Tokyo Game Centre #25: Suzuka 8 Hours 2

Tokyo Game Centre series

Suzuka 8 Hours 2

Suzuka 8 Hours was a 1992 motorcycle racing game where you sit on tilting plastic bikes. Focusing on replicating the Japanese motorsport event of the same name (albeit with a slightly shorter time limit for your ¥100) it offered only one track, like a sort of po-faced Super Hang On. The Japan-only sequel hit the following year with four tracks, suggesting the original concept may have been a little restrictive in its purity.

It plays nicely enough even though it’s undeniably very dated, but it’s the cabinet that makes it. In contrast to my complaints about Space Harrier — where the movement of the sit-in part is a tacked-on novelty, quite unrelated to the game —here, it’s actually the control scheme. You tilt the bike to steer, and activate the throttle and brake lever on the handles. If even Tetris Dekarisu’s giant joystick gave a simple game some engaging physicality, you can imagine how involving it is to steer Suzuka completely with your body weight.

Suzuka is two-player and lots of fun, but climbing up on these bright red and green things with tiny retro screens is not as cool as sitting at the wheel of a slick modern racer. Of course it’s not fair to make that comparison, but with a few tweaks, I wonder if a modernised bike racing cabinet could compete in today’s arcade. It surprises me that there haven’t been more machines in this vein since the 90s.

A modern version of this cabinet could be so good.


How good a modern bike racer could be

How do we modernise Suzuka? First up, we upgrade the cabinet tech. The original lacks force feedback, leaving you to flop the bike around without any resistance. If instead it forcibly righted itself as you powered out of corners, and tilted backwards and forwards to simulate acceleration and deceleration, it would be thrilling. Add a gentle rumble through the bike for the engine and bumps in the racing surface and you’d have something incredibly immersive.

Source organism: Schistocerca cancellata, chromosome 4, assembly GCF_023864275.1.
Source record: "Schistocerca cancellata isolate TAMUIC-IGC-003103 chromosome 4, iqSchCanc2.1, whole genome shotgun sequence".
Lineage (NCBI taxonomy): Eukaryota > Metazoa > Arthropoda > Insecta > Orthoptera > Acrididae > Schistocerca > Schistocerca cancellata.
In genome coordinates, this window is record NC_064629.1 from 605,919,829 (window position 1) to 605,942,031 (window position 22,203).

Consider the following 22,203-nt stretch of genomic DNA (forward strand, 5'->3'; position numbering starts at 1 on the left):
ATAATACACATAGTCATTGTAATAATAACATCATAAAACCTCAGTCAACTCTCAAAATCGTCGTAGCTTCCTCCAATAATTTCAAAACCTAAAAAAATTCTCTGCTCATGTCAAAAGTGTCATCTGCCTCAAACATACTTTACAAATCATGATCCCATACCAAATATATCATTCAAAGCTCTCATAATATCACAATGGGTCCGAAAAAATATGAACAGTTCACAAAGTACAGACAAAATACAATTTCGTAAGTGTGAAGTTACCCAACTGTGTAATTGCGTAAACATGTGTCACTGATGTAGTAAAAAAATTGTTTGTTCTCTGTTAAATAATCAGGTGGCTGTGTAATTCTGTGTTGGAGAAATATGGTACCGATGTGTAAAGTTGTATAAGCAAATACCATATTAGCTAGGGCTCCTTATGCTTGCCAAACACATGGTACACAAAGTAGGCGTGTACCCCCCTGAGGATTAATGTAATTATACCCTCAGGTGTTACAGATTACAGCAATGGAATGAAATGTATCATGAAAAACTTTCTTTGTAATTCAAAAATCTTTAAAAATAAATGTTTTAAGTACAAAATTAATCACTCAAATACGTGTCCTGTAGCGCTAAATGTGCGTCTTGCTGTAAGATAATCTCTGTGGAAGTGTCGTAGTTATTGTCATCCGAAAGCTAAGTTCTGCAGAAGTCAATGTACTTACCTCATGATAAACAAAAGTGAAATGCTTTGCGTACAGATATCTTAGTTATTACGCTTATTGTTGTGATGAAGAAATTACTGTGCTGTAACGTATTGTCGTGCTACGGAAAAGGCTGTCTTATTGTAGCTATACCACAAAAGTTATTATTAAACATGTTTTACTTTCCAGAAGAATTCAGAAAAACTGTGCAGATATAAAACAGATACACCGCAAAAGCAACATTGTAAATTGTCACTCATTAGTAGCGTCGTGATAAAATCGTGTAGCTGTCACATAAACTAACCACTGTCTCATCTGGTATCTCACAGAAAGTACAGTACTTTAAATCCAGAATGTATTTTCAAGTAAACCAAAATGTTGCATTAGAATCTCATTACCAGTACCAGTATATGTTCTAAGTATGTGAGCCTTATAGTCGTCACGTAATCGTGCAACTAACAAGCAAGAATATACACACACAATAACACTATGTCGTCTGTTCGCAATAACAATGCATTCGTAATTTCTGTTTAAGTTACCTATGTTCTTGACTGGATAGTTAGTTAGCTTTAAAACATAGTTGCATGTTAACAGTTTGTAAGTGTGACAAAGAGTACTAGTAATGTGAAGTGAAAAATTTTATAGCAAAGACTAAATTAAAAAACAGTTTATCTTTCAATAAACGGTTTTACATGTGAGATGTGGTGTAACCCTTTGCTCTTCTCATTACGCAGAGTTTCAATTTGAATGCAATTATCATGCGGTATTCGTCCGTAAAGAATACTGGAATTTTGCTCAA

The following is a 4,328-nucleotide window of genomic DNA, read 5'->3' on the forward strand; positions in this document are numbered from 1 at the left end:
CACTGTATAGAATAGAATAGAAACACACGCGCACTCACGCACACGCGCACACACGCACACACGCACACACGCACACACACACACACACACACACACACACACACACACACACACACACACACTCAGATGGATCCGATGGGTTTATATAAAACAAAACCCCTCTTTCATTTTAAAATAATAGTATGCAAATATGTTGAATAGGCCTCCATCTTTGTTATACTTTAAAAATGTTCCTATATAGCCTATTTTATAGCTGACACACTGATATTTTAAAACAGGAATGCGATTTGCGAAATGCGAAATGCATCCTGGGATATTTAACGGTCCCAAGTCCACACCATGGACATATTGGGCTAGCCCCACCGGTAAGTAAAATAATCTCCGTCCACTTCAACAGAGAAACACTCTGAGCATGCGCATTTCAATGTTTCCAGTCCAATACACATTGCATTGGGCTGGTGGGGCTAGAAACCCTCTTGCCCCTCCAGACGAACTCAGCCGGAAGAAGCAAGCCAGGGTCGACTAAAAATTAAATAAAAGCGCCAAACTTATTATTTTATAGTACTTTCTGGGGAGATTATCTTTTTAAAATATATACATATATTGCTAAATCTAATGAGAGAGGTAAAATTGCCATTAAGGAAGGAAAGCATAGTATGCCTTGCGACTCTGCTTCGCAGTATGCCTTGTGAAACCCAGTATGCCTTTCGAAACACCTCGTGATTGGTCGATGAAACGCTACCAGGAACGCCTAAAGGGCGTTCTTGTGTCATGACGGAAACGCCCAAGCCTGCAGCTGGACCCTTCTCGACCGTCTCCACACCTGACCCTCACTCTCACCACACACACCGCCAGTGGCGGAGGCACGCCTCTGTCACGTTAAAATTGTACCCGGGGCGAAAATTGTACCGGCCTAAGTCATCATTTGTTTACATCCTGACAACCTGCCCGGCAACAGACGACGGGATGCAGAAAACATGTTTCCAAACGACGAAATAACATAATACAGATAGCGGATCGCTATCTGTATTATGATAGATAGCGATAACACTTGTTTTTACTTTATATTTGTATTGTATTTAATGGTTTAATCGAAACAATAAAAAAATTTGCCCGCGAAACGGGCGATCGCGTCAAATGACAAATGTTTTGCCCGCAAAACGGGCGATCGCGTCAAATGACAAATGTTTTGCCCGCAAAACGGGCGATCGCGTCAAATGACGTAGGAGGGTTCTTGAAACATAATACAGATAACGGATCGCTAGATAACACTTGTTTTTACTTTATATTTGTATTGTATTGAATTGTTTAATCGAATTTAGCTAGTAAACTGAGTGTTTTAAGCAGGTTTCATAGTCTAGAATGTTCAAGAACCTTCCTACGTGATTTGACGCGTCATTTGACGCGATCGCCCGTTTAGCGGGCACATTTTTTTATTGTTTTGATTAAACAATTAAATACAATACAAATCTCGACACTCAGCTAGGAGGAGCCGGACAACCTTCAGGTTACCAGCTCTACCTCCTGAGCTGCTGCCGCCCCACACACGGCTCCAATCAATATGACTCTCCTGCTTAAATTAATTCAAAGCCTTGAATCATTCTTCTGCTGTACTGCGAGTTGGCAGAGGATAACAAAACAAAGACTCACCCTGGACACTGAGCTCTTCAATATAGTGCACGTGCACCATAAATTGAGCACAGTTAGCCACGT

Next, we address the image issue: we need to rope in the groups of kids who head to the game centre for a night on the racers. Set it on the streets with some serious real bikes, or go Neo Tokyo and Akira it up. This is surely an accessible fantasy for boys and girls who actually do cruise the bright lights of Shibuya and Ikebukuro on scooters, bf/gf on the back. We could even make it into a date game by having player two ride pillion à la Double Dash — or even just adding a non-player seat to ride along and watch.

I’m imagining something along the lines of Gunslinger Stratos: manga-style IP with great 60" screens on stylishly produced cabinets in a row of four. We throw in all the mod cons of smart cards, player character progression, social sharing, and nationwide competitions, and it’s a hit.

I don’t think any such thing exists, unfortunately. So if you find an old Suzuka cab, jump on and imagine what it could be…



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Photographer and writer covering Tokyo arcade life – the videogames, the metropolis and the people